Contextualization of the µCernVM Boot Loader

The µCernVM bootloader can process EC2, Openstack, and vSphere user data. Within the user data everything is ignored expect a block of the form


The following key-value pairs are recognized:

  • resize_rootfs: Can be on or off. When turned on, use all of the hard disk as root partition instead of the first 20G
  • cvmfs_http_proxy: HTTP proxy in CernVM-FS notation
  • cvmfs_pac_urls: WPAD proxy autoconfig URLs separated by ‘;’
  • cvmfs_server: List of Stratum 1 servers, e.g.,
  • cvmfs_tag: The snapshot name, useful for the long-term data preservation
  • cernvm_inject: Base64 encoded .tar.gz ball, which gets extracted in the root tree
  • useglideinWMS: Can be on or off, defaults to on. When turned off, glideinWMS auto detection gets disabled

Contextualization with amiconfig

The amiconfig contextualization executes on boot time, parses user data and looks for python style configuration blocks. If a match is found the corresponding plugin will process the options and execute configuration steps if needed. By default, enabled rootsshkeys is the only enabled plugins (others can be enabled in the configuration file).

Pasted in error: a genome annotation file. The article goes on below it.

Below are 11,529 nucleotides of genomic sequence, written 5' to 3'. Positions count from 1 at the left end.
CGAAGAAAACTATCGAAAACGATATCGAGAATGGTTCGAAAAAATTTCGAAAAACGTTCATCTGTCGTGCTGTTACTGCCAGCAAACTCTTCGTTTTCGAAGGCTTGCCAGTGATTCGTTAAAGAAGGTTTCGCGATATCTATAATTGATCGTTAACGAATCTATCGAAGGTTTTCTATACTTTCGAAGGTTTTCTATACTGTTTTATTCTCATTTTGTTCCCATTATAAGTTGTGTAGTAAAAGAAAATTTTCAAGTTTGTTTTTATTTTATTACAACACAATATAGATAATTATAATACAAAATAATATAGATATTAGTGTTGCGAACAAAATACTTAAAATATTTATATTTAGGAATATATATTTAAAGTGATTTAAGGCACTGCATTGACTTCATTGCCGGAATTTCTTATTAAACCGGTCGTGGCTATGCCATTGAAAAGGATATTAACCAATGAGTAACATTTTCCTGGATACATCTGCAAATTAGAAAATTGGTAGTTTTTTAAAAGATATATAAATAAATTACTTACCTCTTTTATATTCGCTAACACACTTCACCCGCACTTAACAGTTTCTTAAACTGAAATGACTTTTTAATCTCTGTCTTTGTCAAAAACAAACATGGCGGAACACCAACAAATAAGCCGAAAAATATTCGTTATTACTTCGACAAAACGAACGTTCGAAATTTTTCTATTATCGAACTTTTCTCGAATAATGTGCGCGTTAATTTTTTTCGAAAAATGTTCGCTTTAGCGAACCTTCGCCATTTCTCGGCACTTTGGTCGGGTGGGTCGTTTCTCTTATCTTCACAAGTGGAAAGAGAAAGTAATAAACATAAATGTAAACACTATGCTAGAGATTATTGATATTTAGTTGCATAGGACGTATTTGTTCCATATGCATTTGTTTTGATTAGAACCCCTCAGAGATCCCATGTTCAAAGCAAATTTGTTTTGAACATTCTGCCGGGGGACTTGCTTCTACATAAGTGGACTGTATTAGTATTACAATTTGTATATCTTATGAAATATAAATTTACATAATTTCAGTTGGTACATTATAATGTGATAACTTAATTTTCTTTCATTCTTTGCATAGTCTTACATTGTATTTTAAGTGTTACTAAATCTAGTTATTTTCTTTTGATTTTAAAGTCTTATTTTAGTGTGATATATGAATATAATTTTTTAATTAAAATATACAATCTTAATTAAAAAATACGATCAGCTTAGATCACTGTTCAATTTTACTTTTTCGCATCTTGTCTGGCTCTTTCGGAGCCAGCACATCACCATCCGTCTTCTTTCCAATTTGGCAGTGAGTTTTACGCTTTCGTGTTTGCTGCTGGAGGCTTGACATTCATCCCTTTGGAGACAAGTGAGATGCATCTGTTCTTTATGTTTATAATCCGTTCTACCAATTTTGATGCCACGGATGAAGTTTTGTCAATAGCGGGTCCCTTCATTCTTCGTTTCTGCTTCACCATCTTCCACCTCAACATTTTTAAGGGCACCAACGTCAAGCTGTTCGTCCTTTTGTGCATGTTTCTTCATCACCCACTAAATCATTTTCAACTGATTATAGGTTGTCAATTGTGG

Default plugins:

rootshkeys            - allow injection of root ssh keys

Available plugins

cernvm                - configure various CernVM options
condor                - setup Condor batch system
disablesshpasswdauth  - if activated, it will disable ssh authentication with password
dnsupdate             - update DNS server with current host IO
ganglia               - configure gmond (ganglia monitoring)
hostname              - set hostname
noip                  - register IP address with NOIP dynamic DNS service
nss                   - /etc/nsswithch.conf configuration
puppet                - set parameters for puppet configuration management
squid                 - configure squid for use with CernVM-FS